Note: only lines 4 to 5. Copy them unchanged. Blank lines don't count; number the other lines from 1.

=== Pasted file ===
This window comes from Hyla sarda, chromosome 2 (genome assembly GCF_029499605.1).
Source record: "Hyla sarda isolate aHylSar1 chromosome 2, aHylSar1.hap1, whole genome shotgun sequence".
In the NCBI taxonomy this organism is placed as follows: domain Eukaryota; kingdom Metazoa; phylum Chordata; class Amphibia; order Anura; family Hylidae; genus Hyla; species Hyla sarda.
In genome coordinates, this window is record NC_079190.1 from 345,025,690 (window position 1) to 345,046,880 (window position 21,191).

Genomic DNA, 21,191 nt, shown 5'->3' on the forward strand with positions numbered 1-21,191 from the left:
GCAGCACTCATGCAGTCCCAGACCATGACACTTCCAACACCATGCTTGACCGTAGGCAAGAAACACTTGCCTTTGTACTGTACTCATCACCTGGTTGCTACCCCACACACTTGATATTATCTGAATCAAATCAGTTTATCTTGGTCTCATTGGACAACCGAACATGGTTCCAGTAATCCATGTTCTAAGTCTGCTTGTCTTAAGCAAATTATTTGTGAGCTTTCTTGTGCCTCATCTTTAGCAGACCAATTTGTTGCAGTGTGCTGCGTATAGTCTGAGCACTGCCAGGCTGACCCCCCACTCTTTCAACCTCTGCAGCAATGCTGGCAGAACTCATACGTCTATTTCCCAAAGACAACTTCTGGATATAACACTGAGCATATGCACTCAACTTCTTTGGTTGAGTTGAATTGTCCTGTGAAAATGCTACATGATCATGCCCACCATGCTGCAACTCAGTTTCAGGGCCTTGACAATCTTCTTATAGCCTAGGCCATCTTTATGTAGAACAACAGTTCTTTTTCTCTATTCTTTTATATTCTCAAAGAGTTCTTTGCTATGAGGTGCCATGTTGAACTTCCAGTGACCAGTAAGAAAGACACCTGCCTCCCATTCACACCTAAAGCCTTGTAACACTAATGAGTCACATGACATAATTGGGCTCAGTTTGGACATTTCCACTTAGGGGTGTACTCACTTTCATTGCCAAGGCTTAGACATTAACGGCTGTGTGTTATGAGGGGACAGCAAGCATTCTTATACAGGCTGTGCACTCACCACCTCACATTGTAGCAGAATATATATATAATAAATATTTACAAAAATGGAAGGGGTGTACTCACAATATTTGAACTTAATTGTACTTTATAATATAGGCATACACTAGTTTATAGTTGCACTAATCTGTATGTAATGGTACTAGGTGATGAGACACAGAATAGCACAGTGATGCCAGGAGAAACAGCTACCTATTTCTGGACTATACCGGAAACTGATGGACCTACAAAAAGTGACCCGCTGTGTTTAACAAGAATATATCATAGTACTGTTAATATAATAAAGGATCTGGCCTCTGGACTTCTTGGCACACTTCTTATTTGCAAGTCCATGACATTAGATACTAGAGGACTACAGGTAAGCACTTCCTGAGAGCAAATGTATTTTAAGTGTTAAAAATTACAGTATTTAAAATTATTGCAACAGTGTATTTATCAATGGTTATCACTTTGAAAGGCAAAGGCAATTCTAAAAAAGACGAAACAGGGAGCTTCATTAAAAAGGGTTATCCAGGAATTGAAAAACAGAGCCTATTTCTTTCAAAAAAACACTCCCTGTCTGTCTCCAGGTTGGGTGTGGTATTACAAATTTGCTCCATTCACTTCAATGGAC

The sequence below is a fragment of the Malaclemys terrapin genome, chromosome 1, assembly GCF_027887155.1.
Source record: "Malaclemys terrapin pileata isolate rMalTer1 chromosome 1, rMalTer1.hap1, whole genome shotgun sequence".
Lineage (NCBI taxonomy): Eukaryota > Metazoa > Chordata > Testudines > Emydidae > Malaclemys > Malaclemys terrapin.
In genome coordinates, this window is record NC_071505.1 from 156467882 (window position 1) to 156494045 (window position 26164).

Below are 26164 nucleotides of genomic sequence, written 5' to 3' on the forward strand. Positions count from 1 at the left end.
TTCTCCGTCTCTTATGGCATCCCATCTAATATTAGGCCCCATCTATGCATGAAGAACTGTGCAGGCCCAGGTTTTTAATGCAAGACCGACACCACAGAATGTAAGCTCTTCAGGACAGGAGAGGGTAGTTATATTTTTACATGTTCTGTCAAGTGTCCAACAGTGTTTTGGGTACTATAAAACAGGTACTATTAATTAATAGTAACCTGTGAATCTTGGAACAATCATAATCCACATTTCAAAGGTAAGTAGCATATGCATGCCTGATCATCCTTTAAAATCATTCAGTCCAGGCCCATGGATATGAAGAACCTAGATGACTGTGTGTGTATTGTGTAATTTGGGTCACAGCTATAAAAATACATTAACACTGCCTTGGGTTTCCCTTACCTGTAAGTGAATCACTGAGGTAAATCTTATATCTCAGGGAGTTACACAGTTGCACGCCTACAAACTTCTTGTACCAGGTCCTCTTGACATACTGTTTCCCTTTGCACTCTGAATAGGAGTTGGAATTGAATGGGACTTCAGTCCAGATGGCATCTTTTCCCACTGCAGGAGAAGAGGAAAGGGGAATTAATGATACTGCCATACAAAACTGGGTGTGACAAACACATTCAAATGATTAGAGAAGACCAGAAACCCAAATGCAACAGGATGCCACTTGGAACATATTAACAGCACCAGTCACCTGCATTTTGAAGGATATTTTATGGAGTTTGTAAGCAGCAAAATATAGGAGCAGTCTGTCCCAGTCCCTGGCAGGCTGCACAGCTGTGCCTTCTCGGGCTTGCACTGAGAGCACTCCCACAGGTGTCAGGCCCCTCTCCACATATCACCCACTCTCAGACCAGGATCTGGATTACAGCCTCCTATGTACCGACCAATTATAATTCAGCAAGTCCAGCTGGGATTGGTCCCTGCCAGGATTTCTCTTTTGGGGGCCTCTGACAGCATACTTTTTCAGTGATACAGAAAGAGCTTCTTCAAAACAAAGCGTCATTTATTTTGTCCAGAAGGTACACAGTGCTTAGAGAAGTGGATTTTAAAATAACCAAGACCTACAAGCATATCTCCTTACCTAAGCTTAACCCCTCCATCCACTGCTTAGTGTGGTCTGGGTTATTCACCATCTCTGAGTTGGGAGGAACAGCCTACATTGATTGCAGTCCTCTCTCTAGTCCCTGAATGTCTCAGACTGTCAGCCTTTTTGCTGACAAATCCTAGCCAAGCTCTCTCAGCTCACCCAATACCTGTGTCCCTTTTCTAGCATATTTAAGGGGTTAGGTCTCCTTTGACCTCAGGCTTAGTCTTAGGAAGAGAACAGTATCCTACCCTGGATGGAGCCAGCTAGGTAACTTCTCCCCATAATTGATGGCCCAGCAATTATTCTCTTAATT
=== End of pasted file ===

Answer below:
In genome coordinates, this window is record NC_079190.1 from 345,025,690 (window position 1) to 345,046,880 (window position 21,191).

Genomic DNA, 21,191 nt, shown 5'->3' on the forward strand with positions numbered 1-21,191 from the left: